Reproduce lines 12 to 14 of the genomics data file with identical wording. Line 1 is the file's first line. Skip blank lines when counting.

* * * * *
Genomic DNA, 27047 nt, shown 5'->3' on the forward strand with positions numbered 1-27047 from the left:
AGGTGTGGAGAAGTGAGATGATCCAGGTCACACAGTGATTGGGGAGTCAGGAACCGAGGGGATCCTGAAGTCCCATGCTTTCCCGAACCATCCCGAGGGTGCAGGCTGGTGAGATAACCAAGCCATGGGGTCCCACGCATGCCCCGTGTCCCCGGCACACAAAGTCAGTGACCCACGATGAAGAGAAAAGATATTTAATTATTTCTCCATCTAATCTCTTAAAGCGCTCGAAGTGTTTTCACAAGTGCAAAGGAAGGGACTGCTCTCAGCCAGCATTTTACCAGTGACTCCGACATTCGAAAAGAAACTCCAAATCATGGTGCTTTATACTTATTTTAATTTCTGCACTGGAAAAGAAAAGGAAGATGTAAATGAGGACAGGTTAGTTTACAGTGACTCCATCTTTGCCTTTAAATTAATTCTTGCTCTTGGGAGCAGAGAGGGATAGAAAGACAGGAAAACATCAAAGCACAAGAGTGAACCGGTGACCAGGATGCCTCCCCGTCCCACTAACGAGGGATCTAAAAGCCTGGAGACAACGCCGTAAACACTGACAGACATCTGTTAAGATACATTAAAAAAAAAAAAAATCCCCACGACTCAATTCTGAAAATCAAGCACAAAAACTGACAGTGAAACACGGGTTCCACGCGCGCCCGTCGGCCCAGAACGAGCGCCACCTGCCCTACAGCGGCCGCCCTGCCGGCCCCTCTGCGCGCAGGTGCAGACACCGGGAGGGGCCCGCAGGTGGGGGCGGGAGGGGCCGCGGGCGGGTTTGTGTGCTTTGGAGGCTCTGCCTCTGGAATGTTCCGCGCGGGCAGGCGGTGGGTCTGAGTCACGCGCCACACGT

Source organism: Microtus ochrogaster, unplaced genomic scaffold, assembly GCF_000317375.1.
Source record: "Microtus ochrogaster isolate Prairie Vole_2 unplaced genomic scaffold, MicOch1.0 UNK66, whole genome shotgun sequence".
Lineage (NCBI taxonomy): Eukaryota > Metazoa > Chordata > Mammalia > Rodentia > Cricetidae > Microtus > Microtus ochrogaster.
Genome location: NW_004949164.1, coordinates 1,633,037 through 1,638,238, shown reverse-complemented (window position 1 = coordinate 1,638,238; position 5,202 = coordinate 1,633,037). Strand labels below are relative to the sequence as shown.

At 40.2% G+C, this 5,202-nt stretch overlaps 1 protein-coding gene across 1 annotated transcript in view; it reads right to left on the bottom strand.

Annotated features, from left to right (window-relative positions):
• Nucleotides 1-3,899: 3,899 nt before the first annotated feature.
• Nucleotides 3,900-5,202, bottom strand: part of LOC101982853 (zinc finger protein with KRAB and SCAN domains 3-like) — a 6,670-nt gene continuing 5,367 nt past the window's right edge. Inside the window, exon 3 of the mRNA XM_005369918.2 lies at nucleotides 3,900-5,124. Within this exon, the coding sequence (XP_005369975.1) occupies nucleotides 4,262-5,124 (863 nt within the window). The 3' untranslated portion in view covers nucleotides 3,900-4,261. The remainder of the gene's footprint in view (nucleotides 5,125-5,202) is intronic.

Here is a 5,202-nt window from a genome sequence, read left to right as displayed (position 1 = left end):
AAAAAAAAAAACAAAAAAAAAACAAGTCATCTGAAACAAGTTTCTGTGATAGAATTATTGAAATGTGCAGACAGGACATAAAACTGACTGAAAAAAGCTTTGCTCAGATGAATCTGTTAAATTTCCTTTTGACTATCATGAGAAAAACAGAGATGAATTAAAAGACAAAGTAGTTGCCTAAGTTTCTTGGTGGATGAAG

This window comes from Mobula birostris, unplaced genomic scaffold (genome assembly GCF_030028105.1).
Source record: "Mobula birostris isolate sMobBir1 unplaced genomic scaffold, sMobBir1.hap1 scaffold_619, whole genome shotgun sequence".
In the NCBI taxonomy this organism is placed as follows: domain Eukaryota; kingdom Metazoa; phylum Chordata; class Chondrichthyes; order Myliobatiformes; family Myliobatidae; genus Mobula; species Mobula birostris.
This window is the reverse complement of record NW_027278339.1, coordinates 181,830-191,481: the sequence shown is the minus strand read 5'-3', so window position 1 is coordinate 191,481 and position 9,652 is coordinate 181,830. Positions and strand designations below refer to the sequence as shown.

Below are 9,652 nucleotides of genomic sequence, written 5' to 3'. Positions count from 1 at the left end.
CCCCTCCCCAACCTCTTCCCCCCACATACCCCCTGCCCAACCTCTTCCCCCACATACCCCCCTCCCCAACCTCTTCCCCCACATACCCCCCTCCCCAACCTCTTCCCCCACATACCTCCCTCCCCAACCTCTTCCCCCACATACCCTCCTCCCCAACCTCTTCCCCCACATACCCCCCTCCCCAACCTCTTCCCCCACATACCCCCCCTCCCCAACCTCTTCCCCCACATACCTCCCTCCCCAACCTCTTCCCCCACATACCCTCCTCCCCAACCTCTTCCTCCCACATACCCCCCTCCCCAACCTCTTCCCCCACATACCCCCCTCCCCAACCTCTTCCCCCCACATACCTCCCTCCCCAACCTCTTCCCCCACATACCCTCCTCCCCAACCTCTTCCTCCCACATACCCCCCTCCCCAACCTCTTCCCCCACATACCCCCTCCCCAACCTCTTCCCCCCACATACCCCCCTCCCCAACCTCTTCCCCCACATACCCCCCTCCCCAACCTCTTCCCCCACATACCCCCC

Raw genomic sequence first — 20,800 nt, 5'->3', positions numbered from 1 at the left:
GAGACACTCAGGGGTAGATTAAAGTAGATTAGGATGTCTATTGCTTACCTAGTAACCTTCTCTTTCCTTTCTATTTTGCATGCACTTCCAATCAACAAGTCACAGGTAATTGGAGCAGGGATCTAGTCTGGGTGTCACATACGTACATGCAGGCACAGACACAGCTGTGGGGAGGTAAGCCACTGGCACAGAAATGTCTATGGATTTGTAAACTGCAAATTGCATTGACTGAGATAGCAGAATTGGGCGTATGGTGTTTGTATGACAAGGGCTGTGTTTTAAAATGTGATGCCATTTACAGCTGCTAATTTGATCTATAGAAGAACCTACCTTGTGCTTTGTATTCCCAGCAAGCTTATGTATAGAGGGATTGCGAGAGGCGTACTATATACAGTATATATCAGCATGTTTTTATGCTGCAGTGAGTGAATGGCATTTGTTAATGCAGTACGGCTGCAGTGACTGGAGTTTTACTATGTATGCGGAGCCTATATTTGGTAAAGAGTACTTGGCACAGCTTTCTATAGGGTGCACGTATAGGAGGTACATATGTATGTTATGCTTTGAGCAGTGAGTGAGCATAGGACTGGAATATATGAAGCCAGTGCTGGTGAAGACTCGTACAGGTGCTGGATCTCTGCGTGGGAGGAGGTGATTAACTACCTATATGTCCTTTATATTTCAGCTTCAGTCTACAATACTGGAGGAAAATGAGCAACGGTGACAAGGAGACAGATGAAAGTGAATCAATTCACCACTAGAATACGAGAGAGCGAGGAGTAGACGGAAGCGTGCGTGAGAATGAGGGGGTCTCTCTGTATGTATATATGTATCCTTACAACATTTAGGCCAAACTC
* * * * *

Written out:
AAAAAAAAAAACAAAAAAAAAACAAGTCATCTGAAACAAGTTTCTGTGATAGAATTATTGAAATGTGCAGACAGGACATAAAACTGACTGAAAAAAGCTTTGCTCAGATGAATCTGTTAAATTTCCTTTTGACTATCATGAGAAAAACAGAGATGAATTAAAAGACAAAGTAGTTGCCTAAGTTTCTTGGTGGATGAAG

This window comes from Mobula birostris, unplaced genomic scaffold (genome assembly GCF_030028105.1).
Source record: "Mobula birostris isolate sMobBir1 unplaced genomic scaffold, sMobBir1.hap1 scaffold_619, whole genome shotgun sequence".